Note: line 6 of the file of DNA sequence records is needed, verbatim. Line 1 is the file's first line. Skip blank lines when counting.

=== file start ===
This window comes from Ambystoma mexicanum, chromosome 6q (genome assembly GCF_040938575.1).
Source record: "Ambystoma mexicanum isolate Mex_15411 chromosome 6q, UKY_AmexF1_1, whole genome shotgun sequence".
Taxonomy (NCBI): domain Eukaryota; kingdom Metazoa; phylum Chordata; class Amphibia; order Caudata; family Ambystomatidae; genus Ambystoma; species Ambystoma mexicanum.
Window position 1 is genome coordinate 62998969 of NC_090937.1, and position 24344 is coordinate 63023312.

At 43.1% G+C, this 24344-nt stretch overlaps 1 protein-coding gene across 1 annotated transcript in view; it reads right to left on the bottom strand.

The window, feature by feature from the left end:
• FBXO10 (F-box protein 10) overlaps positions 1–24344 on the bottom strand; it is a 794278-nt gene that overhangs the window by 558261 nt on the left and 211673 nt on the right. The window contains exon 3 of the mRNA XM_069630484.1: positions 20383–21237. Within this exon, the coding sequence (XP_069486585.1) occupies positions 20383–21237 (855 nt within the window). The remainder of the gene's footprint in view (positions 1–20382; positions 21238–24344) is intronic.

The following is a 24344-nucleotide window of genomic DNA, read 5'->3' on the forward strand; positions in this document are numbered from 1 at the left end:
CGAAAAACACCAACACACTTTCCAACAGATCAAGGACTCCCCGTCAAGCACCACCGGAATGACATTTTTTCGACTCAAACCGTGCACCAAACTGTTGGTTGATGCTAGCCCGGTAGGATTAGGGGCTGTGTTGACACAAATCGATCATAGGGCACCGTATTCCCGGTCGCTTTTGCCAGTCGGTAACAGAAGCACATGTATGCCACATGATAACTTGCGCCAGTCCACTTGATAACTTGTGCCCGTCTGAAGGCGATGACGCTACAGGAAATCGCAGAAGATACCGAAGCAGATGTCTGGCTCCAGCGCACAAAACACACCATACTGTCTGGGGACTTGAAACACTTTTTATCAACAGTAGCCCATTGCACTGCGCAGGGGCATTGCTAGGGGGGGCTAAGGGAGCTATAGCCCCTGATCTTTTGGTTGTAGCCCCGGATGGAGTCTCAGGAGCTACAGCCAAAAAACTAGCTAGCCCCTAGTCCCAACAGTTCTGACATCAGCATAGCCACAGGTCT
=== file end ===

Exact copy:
The window, feature by feature from the left end: